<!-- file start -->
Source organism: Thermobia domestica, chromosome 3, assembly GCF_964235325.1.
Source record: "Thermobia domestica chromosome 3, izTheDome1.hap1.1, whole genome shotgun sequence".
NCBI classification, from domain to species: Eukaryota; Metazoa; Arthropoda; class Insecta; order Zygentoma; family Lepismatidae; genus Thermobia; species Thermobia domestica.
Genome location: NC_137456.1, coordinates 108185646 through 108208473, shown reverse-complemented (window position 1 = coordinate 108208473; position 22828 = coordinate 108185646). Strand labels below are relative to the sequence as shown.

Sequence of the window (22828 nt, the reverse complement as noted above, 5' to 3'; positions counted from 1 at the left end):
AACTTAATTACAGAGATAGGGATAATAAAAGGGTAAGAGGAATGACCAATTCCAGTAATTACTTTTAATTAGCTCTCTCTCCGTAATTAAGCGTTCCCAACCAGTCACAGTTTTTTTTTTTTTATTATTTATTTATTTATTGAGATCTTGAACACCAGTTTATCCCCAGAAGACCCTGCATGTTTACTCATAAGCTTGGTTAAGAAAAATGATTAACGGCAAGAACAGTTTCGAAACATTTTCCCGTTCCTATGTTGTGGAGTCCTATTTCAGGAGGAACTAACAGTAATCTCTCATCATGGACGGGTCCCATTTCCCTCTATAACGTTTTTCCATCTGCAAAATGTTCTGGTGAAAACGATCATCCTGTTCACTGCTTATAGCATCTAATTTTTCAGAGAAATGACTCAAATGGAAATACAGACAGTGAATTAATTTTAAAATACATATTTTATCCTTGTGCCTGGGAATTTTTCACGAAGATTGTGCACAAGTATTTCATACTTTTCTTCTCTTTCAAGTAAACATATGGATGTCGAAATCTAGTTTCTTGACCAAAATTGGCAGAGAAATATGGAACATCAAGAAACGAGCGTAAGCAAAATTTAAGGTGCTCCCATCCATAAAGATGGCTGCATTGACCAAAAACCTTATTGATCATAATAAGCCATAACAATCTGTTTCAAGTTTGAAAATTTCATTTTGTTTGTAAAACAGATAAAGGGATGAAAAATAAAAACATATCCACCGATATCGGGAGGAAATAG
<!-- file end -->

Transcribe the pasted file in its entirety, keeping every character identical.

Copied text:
Source organism: Thermobia domestica, chromosome 3, assembly GCF_964235325.1.
Source record: "Thermobia domestica chromosome 3, izTheDome1.hap1.1, whole genome shotgun sequence".
NCBI classification, from domain to species: Eukaryota; Metazoa; Arthropoda; class Insecta; order Zygentoma; family Lepismatidae; genus Thermobia; species Thermobia domestica.
Genome location: NC_137456.1, coordinates 108185646 through 108208473, shown reverse-complemented (window position 1 = coordinate 108208473; position 22828 = coordinate 108185646). Strand labels below are relative to the sequence as shown.

Sequence of the window (22828 nt, the reverse complement as noted above, 5' to 3'; positions counted from 1 at the left end):
AACTTAATTACAGAGATAGGGATAATAAAAGGGTAAGAGGAATGACCAATTCCAGTAATTACTTTTAATTAGCTCTCTCTCCGTAATTAAGCGTTCCCAACCAGTCACAGTTTTTTTTTTTTTATTATTTATTTATTTATTGAGATCTTGAACACCAGTTTATCCCCAGAAGACCCTGCATGTTTACTCATAAGCTTGGTTAAGAAAAATGATTAACGGCAAGAACAGTTTCGAAACATTTTCCCGTTCCTATGTTGTGGAGTCCTATTTCAGGAGGAACTAACAGTAATCTCTCATCATGGACGGGTCCCATTTCCCTCTATAACGTTTTTCCATCTGCAAAATGTTCTGGTGAAAACGATCATCCTGTTCACTGCTTATAGCATCTAATTTTTCAGAGAAATGACTCAAATGGAAATACAGACAGTGAATTAATTTTAAAATACATATTTTATCCTTGTGCCTGGGAATTTTTCACGAAGATTGTGCACAAGTATTTCATACTTTTCTTCTCTTTCAAGTAAACATATGGATGTCGAAATCTAGTTTCTTGACCAAAATTGGCAGAGAAATATGGAACATCAAGAAACGAGCGTAAGCAAAATTTAAGGTGCTCCCATCCATAAAGATGGCTGCATTGACCAAAAACCTTATTGATCATAATAAGCCATAACAATCTGTTTCAAGTTTGAAAATTTCATTTTGTTTGTAAAACAGATAAAGGGATGAAAAATAAAAACATATCCACCGATATCGGGAGGAAATAG